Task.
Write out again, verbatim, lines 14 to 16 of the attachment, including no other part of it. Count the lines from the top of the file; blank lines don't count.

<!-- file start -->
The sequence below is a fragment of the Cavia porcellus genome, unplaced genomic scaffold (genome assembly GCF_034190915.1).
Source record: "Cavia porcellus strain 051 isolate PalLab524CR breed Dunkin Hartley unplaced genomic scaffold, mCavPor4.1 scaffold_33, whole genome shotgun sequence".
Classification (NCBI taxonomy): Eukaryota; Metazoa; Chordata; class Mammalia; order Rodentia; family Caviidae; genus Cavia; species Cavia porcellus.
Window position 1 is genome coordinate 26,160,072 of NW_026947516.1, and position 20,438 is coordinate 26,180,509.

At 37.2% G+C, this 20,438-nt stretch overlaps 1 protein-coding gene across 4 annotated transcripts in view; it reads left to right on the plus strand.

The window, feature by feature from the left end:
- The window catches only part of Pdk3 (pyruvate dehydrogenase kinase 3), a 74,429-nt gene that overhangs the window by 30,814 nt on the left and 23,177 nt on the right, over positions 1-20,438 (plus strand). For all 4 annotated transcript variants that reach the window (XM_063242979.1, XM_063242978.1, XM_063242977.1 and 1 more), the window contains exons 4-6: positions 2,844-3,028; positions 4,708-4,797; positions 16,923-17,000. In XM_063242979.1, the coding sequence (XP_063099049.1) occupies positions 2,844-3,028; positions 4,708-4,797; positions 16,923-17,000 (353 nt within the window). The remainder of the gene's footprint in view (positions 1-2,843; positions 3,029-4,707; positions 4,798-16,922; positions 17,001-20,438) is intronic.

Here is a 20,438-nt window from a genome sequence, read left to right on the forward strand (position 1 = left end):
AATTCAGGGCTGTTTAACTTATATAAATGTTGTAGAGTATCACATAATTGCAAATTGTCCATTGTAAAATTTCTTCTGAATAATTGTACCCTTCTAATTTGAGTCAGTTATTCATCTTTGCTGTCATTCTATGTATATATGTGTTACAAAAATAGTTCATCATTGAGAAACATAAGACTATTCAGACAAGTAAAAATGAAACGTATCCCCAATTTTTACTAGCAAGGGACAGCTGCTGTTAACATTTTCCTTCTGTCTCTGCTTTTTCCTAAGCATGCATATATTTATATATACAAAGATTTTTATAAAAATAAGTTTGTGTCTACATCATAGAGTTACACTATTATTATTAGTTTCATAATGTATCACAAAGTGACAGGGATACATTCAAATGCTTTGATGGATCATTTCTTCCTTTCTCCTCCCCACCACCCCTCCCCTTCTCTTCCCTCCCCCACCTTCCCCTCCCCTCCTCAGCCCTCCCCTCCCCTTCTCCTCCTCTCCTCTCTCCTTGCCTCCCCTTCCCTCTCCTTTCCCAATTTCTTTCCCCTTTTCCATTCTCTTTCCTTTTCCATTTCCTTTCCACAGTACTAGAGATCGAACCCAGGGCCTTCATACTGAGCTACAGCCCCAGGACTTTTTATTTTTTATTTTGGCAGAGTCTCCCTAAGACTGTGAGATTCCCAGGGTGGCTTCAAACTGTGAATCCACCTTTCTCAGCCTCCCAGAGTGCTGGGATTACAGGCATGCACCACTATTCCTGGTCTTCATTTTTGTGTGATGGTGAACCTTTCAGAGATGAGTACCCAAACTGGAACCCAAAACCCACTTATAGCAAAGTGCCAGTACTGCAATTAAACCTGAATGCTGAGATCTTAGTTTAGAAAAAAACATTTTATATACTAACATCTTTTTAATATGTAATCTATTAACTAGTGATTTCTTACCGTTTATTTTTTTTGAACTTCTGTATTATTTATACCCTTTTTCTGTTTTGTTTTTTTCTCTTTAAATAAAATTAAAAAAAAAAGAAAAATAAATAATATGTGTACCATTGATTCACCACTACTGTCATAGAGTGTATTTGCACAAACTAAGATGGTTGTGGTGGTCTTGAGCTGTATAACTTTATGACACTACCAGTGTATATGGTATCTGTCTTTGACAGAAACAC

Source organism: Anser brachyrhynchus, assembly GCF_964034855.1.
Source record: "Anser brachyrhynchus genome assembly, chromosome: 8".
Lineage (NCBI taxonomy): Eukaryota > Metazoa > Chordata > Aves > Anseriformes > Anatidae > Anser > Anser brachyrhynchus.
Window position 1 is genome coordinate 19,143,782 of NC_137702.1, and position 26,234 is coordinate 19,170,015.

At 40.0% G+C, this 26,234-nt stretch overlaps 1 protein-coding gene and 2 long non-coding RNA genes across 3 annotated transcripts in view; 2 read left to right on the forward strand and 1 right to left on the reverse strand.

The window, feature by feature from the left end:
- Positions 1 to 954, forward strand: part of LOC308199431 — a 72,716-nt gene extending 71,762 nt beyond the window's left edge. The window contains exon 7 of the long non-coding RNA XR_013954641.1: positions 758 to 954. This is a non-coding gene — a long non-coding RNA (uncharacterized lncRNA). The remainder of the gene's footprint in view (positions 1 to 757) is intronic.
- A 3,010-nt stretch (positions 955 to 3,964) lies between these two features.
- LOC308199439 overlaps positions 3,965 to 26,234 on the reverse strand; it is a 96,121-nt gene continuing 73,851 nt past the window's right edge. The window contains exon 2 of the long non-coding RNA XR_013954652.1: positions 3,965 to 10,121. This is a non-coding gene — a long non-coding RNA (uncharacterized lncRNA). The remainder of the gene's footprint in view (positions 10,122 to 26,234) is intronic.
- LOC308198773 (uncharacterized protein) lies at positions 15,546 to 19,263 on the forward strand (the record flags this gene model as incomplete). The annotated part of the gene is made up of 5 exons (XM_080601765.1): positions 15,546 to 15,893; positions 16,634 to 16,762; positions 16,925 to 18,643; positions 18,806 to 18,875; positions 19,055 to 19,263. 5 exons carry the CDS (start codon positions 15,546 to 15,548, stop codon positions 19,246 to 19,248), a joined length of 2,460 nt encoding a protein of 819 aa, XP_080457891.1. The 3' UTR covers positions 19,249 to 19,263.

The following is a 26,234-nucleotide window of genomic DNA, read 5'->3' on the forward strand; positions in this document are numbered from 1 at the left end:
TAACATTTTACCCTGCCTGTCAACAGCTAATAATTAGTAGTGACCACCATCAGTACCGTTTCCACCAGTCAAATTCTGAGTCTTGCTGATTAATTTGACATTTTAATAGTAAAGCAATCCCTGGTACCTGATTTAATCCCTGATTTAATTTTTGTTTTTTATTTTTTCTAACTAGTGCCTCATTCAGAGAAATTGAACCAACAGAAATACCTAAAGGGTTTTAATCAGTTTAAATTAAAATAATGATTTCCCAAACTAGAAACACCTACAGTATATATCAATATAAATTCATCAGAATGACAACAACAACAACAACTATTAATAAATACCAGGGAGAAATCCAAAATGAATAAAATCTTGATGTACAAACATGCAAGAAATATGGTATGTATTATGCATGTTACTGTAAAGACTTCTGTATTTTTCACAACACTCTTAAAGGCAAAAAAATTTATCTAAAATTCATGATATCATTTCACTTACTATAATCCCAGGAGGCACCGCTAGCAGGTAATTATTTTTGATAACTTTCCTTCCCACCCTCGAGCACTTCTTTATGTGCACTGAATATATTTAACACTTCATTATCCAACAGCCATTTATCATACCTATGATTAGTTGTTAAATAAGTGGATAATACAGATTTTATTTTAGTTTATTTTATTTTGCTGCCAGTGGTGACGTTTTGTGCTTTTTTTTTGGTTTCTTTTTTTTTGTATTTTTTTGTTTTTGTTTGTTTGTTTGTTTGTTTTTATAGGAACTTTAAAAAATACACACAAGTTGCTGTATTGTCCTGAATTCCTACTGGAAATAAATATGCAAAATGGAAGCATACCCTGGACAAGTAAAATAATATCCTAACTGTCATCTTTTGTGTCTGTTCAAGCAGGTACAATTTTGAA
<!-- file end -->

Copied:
At 40.0% G+C, this 26,234-nt stretch overlaps 1 protein-coding gene and 2 long non-coding RNA genes across 3 annotated transcripts in view; 2 read left to right on the forward strand and 1 right to left on the reverse strand.

The window, feature by feature from the left end:
- Positions 1 to 954, forward strand: part of LOC308199431 — a 72,716-nt gene extending 71,762 nt beyond the window's left edge. The window contains exon 7 of the long non-coding RNA XR_013954641.1: positions 758 to 954. This is a non-coding gene — a long non-coding RNA (uncharacterized lncRNA). The remainder of the gene's footprint in view (positions 1 to 757) is intronic.